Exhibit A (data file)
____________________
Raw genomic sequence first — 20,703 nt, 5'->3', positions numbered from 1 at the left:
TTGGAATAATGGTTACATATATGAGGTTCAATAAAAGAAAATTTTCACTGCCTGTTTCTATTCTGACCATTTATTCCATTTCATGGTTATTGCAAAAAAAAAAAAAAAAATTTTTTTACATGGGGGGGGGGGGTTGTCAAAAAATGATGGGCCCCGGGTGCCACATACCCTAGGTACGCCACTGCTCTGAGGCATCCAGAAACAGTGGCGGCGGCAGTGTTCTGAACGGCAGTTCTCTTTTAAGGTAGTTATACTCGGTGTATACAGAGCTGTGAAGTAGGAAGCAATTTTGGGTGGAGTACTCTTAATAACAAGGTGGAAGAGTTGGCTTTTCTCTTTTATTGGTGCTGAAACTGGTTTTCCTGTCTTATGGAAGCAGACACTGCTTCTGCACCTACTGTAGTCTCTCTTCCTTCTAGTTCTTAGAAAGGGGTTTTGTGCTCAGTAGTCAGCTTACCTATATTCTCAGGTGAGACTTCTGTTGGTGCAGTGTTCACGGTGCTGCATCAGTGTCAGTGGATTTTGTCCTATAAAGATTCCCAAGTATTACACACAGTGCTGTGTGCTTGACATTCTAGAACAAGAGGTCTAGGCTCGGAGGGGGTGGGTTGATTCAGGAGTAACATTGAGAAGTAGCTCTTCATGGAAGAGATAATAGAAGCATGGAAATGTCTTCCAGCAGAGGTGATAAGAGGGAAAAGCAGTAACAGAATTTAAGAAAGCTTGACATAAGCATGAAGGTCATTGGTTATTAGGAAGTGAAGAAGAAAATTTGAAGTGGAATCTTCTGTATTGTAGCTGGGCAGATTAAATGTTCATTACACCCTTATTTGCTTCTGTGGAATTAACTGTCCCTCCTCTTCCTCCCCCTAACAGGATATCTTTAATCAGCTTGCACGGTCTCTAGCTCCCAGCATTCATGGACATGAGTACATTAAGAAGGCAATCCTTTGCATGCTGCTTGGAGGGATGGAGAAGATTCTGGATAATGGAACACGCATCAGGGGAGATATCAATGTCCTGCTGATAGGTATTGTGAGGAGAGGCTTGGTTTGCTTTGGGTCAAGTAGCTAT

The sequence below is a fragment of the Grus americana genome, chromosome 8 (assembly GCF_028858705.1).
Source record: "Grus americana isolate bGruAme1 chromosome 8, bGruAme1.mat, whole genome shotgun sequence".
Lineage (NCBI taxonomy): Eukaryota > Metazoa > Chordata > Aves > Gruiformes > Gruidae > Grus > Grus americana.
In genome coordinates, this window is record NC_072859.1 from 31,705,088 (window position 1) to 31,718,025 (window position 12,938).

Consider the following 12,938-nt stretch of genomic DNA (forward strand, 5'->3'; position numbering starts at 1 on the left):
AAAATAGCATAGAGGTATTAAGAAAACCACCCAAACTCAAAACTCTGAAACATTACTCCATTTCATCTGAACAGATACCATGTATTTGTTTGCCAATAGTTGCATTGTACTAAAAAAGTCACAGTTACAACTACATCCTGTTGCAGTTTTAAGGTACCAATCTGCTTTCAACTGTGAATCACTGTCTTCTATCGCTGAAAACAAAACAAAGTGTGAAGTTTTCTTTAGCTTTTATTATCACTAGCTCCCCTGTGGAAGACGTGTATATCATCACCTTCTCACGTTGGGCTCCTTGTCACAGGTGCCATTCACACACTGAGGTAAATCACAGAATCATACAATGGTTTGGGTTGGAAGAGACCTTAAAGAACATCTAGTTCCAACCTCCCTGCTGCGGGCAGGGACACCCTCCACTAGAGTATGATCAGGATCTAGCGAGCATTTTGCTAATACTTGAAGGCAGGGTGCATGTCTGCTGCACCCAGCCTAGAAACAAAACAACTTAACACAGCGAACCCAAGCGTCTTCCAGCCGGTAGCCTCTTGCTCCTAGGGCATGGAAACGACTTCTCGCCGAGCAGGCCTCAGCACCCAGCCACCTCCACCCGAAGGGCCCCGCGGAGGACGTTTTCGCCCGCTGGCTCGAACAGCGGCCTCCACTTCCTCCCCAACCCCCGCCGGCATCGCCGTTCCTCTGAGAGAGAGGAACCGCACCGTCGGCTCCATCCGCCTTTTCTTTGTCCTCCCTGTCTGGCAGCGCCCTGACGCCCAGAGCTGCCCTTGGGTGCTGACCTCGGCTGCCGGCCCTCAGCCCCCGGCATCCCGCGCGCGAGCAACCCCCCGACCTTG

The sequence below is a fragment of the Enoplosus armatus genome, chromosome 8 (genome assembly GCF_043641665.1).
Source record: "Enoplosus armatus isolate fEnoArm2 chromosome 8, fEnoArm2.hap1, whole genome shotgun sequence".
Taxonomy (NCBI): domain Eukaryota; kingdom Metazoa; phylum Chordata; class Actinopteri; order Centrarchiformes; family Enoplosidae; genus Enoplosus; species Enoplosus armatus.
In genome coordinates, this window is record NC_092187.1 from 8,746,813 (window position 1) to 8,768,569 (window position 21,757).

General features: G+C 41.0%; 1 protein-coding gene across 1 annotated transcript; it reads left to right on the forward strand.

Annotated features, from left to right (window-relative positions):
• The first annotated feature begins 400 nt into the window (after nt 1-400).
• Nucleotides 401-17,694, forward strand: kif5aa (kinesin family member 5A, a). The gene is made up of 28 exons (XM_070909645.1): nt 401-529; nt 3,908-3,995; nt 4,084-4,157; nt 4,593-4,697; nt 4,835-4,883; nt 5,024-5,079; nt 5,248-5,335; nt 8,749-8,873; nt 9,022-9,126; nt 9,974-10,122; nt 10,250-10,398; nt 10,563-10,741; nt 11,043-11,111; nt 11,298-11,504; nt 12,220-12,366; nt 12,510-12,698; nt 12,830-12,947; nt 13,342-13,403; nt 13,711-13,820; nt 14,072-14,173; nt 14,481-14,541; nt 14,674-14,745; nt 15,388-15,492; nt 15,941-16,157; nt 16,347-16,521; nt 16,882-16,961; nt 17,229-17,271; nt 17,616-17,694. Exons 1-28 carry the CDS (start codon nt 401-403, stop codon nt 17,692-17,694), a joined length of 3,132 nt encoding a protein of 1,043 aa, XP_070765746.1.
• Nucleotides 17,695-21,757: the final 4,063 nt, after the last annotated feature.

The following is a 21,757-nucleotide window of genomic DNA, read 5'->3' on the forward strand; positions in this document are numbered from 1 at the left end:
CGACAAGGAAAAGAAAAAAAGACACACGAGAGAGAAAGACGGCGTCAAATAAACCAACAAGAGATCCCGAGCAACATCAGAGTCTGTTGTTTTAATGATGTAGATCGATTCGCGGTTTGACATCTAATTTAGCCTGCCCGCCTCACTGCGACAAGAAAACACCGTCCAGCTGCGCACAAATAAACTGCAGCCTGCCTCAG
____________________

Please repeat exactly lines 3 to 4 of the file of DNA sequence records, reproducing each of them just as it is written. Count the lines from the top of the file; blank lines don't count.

The sequence below is a fragment of the Grus americana genome, chromosome 8 (assembly GCF_028858705.1).
Source record: "Grus americana isolate bGruAme1 chromosome 8, bGruAme1.mat, whole genome shotgun sequence".